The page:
According to the church booklet, it’s in South Boarhunt . But almost everyone calls it plain Boarhunt (pronounced ‘borrunt’) now, as opposed to North Boarhunt. Anyway, it has a marvellous Saxon church that will thrill any church explorer. As is so often the case, the church is located in almost complete isolation, with no nearby dwellings other than one solid flint house, occupied by the verger and his wife, and a farm across the road.
The church is very simple and hugely atmospheric. More than in any previous church I’ve visited I felt myself in the presence of something much bigger than myself, and I was quite affected. Then after about ten minutes I heard the door open and in came a middle-aged woman. She was the verger’s wife, from the adjoining house. She asked me if I’d heard the bell. I hadn’t. She had, and wondered if it was children mucking about. I’d heard nothing. It made me wonder. The spell was broken and I set about my photography.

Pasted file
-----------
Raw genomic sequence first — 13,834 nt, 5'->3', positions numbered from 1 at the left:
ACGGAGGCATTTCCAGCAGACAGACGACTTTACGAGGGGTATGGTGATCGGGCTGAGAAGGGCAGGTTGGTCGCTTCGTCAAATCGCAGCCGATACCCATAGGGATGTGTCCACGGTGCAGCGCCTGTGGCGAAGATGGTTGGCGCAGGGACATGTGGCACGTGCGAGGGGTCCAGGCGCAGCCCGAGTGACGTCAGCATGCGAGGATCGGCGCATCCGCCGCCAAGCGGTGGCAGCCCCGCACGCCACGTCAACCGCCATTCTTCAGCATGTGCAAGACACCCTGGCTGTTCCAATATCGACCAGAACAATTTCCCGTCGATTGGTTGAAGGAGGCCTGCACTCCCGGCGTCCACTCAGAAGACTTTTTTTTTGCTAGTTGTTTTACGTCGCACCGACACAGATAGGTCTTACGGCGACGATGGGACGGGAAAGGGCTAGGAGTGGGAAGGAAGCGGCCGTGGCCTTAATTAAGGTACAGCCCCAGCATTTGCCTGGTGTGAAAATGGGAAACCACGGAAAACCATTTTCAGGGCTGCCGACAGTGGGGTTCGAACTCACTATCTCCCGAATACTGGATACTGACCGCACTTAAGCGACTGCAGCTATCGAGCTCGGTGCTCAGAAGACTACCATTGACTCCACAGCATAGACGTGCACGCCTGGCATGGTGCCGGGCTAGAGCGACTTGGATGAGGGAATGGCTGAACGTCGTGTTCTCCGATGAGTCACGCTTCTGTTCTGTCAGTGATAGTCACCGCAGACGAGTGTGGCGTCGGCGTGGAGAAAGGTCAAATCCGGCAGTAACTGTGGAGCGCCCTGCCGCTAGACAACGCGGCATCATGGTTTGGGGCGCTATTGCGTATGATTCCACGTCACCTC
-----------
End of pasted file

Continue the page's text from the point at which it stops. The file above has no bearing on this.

The church has few windows, and they are tiny, so it is rather dark unless strong sunlight is entering from the south side or the electric lights are on. The next two pictures show the sanctuary in natural light and then illuminated by electric light.
The exterior is typically Saxon in its modest simplicity. Note the filled in priest’s door at the western end of the chancel where it meets the nave. There have been various changes in the congregation’s entrance doors down the centuries, and some of the earlier doorways are still visible though long since blocked up.
This tiny Saxon window, now blocked up, is believed to have been the only window in the original church.
There are some additional pictures in my web album here.